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The nature-based tourism industry in Canada is substantially based upon an extensive system of national and provincial parks. Over the last two decades public demand has resulted in increases in the number of parks and in tourism use. However, fiscal restraint has caused budget reduction with the associated loss of management effectiveness. What fiscal and management responses have there been to this problem? This paper summarizes the data from a national survey of all provincial, territorial and national park agencies' budget, fiscal and pricing policies. Two major observations are evident. One is the continuing loss of management capability due to the reliance on insufficient government funding for capital and operational needs. The other is a shift from government budget funding to a higher utilization of tourism-based fees and charges. Overall the trend is away from tax-based government allocations, towards income derived from fees for the services and facilities provided to the park visitors.
Tanzania contains some of the world's greatest natural wonders. Following major reforms in its foreign tourism policies in the mid-1980s, tourism has increased to become the nation's second leading foreign exchange earner. Tanzania is a less developed nation than its East African neighbours, and seeks to o!er a low-density, high-quality, and high-priced tourism experience. Numerous de"ciencies, however, are present in its tourism product. A lack of infrastructure, trained sta!, and legal and regulatory framework o!er severe challenges for the delivery of world-class service quality. In addition to a lack of marketing and promotion, the tourism industry has failed to diversify into areas beyond wildlife, such as culture and beach tourism. Consequently, most visitors treat Tanzania as an add-on to their Kenyan safari. Tanzania however, is moving towards developing the infrastructure necessary to occupy its market niche. With careful planning and management, Tanzania has the tremendous potential to develop a diverse and sustainable tourism industry.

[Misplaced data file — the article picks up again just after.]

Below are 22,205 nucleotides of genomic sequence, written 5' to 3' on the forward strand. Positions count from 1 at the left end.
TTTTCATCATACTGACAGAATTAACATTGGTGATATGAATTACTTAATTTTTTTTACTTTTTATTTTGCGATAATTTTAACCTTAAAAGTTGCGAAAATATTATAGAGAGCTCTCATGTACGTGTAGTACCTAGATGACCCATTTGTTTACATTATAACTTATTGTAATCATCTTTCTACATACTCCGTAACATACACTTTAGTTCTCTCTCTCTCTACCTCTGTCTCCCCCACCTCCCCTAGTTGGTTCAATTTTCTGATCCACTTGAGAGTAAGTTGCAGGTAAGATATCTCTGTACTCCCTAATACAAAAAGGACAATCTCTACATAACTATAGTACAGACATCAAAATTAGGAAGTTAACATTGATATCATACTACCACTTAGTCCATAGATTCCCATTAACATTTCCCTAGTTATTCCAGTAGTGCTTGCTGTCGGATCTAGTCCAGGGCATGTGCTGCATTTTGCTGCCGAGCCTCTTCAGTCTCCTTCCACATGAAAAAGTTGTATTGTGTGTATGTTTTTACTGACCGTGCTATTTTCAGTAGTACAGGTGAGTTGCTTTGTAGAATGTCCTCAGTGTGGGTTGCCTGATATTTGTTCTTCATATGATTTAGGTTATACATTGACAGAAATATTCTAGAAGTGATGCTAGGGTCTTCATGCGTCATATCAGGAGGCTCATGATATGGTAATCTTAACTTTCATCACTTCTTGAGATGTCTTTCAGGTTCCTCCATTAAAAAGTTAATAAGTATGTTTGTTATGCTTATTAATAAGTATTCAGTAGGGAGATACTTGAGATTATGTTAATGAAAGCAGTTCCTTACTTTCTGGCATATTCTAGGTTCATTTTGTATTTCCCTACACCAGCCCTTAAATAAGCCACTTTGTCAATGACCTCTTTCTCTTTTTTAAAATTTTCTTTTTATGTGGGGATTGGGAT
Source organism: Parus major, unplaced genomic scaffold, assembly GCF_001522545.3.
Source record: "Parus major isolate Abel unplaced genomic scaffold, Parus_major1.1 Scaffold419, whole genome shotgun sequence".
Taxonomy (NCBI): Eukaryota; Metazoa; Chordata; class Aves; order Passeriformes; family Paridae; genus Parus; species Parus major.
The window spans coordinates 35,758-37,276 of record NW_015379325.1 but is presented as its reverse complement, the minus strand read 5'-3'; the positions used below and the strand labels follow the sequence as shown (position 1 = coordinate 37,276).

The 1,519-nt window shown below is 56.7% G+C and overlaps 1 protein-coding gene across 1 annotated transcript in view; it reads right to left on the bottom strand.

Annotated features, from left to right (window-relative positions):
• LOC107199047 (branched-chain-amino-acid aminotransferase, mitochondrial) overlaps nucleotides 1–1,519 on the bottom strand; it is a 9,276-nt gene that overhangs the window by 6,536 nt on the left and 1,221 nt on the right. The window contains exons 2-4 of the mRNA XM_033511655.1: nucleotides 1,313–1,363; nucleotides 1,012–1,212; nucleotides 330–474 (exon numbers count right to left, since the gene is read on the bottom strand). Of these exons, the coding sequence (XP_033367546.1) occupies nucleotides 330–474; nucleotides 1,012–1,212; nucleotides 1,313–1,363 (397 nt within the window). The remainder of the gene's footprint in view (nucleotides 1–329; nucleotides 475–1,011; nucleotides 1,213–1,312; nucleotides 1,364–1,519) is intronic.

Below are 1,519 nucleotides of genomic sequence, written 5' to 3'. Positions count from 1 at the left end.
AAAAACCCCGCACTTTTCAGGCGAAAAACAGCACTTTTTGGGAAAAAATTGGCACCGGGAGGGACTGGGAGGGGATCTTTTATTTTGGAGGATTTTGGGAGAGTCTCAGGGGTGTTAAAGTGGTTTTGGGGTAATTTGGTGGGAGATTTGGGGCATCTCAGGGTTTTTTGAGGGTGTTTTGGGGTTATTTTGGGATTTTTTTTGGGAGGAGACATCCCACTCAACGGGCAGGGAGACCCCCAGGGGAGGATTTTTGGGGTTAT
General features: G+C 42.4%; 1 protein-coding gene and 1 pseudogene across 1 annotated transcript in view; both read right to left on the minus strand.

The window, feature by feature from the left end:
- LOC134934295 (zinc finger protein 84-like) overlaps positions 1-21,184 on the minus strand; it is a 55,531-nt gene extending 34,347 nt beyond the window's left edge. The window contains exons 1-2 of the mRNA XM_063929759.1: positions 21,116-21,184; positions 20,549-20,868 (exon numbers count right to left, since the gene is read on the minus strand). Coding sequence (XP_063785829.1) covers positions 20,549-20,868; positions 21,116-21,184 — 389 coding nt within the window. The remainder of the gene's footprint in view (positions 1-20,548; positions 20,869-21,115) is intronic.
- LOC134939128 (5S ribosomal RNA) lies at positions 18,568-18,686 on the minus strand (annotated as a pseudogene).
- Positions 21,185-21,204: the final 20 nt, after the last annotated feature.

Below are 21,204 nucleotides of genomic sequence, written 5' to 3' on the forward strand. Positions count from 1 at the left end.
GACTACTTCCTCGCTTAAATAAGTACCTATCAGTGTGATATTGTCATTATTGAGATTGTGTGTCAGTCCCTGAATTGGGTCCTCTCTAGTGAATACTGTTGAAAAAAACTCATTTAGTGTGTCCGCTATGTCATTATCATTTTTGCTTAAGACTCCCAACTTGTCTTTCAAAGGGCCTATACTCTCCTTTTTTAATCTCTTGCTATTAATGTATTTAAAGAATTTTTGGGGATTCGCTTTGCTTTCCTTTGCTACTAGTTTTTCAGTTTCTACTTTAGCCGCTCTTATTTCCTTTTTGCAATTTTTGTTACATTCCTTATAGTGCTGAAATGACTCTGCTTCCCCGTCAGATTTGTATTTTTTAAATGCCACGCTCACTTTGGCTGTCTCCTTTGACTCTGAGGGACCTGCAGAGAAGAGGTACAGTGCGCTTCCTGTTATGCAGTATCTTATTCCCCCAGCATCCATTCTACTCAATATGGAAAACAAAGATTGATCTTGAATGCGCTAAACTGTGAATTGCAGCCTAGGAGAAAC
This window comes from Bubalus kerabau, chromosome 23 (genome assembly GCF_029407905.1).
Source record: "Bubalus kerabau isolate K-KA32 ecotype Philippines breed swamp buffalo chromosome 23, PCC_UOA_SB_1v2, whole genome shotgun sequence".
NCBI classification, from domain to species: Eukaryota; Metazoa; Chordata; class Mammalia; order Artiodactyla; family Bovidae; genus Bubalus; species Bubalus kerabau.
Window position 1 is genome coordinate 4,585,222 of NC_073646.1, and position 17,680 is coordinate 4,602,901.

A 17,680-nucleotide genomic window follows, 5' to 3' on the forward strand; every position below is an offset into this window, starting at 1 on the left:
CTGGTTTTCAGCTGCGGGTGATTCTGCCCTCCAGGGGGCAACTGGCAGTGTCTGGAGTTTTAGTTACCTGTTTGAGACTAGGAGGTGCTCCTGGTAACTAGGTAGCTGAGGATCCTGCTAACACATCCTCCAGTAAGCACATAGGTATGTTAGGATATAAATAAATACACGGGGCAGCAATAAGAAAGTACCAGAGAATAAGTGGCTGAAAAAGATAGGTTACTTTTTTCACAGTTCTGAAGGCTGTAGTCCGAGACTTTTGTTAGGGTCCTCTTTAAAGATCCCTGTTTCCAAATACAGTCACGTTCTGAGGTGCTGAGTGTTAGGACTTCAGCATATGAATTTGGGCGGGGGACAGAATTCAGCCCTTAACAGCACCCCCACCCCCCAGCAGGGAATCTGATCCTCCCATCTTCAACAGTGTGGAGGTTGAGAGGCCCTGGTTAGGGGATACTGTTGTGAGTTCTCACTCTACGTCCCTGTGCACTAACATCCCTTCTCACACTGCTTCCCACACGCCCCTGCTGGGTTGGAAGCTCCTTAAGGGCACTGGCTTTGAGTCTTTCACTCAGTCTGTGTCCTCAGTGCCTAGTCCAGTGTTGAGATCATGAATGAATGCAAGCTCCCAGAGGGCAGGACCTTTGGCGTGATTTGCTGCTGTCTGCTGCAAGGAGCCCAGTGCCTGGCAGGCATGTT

SUMMARY In an effort to quantify the importance of recreation in Conservation Areas in Ontario, a survey package with a standard set of definitions and instructions was sent to all 36 Conservation Authorities. One major goal was to compile a database of information on data ranging from the number of visitors received each year to the variety of recreation activities available at each Conservation Area. No such data province-wide was currently available. All 36 Conservation Authorities submitted data. Results indicated that the Conservation Authorities in Ontario have responsibility more than 11.6 million hectares of watershed land, and have just over 10 million people living within their boundaries. In 2000 there were just over 5.7 million people visiting nearly 500 Conservation Areas that encompass almost 75,000 hectares of land. There are 21 Conservation Authorities that operate 61 campgrounds that contain over 8,000 primitive and improved campsites. The survey revealed several problems. The definition for "Conservation Area" is not standardized, with many names used, such as wetlands, wildlife areas and forests. Other evidence suggests there are a large number of Conservation Authority owned areas and several thousand hectares of land not reported. Additionally, 286 Conservation Areas did not report any visitor statistics. Therefore, the database is incomplete.